Despite all that’s been done in the past, we’re still in the infancy of quantum.
“If we compare quantum to the development of computing, we’re still in the vacuum tube era,” says Kira. “The next big thing will be to convert these vacuum tubes into real technology.”
And much of that will have to do with the integration of classical and quantum components in what Kira calls “quantum plug and play.”
“If you have artificial-intelligence tasks computed in an ordinary cloud computer, it might consume a huge amount of energy,” explains Kira. “But if you apply a quantum component to the most critical parts, it might be able to reduce the energy load and also speed up the processing. But first you have to figure out how to combine a quantum component with a classical component. And for that, you need expertise in materials, light, and sensing. We have a very strong team on these topics.”
Faculty in Electrical and Computer Engineering (ECE) have already been creating new courses at the undergraduate level to prepare students for the so-called second quantum revolution.
“We have to train the new generation of engineers to speak the language of quantum technologies, and then how to utilize that technology in systems that they’re trying to build themselves,” said Alex Burgers, who recently developed one of these new undergraduate courses.
To do this, ECE now has a suite of courses beginning with a new course at the sophomore level with virtually no barrier to entry in order to attract as diverse a population of students as possible. The new track of courses is focused on quantum information science and engineering, and includes new junior and senior level courses along with the established course, Introduction to Quantum Nanotechnology. The latter course was first taught by Duncan Steel, who came out with a textbook of the same name in 2021.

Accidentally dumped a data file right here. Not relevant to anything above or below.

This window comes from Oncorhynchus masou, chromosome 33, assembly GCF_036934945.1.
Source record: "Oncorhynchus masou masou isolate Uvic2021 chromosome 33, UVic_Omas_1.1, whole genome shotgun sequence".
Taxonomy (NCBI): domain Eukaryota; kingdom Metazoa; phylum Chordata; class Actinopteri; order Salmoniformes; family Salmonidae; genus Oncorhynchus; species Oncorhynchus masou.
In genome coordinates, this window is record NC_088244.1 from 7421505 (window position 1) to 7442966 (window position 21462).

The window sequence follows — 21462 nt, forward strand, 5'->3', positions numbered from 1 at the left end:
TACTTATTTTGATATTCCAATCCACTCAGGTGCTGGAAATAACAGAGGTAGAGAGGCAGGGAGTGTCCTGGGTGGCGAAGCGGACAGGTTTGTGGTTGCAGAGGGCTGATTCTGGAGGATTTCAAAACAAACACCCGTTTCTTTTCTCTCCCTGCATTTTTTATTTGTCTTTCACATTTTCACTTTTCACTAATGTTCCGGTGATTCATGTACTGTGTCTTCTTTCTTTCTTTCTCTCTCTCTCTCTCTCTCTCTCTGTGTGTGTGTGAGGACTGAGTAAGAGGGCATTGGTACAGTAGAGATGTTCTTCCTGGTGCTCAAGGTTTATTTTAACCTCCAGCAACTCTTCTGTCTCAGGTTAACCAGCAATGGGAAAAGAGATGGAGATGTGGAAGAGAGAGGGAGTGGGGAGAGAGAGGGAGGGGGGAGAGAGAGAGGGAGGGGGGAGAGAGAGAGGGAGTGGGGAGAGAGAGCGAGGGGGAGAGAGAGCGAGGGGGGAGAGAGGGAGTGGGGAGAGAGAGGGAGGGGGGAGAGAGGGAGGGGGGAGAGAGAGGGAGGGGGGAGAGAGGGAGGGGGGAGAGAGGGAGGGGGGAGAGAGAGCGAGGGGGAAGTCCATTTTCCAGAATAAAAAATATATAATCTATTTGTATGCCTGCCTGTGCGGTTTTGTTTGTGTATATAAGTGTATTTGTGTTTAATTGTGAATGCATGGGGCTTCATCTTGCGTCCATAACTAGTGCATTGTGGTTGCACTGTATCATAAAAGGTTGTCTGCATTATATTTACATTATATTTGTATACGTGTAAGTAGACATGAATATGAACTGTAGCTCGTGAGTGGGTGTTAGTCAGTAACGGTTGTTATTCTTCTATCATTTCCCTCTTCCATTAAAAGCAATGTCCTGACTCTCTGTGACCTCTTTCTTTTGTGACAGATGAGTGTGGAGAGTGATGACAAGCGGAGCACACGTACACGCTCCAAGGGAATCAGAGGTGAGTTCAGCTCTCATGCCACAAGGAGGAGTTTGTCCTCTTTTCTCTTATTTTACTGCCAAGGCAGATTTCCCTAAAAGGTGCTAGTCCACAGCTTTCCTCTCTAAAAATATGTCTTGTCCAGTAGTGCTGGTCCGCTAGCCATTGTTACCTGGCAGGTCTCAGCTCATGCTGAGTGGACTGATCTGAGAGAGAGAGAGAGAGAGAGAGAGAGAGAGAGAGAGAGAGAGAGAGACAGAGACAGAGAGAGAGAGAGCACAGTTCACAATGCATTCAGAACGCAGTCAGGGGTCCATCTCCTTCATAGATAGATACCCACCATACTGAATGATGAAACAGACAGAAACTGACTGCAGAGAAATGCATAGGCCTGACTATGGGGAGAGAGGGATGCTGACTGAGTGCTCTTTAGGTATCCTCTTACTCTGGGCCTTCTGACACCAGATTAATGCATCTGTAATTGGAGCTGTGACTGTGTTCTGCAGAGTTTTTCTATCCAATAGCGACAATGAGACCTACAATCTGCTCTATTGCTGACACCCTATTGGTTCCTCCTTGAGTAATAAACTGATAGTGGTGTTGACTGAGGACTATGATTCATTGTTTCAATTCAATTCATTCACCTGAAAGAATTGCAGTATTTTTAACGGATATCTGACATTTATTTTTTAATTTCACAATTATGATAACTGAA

Students who want to further their knowledge in quantum technology have several courses to choose from at the graduate level, including Kira’s relatively new course, Quantum Optoelectronics. Kira uses his own textbook, Semiconductor Quantum Optics, in the course.
“Our graduates will learn to revolutionize quantum technology by developing million times faster computers, single-molecule sensors, quantum internet, and much more,” said Kira.
Kira and Cundiff are actively assembling a team of about 20 faculty who will help determine how the Institute operates – ensuring that a collaborative approach will be baked into the Institute from the very beginning.
They are also planning a major kickoff event in the Fall of 2023 in collaboration with U-M leadership.
Industry, from startup companies to multinational corporations, will be key members of the Quantum Research Institute.
“We want to take quantum discoveries from the lab to the marketplace, and be sensitive to the future needs of industry,” says Kira, “And that means forming strong partnerships.”
Locally that includes the semiconductor, automotive, and chemical industries, as well as several local companies specializing in light and spectroscopy.
“That way,” says Kira, “we’ll have a network of industrial partners that can quickly benefit from the new discoveries that will come out of the Quantum Research Institute.”